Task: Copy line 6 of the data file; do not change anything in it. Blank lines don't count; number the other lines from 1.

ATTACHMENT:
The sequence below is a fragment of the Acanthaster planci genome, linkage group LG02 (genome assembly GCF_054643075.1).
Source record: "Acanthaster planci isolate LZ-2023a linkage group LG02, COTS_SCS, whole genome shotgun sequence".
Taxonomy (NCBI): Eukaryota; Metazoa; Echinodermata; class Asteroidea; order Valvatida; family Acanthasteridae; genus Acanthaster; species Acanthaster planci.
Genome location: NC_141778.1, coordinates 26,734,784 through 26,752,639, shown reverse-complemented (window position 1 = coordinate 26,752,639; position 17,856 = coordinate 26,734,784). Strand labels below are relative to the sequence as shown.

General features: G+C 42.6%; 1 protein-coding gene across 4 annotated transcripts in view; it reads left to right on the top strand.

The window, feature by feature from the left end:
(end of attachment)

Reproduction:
The window, feature by feature from the left end: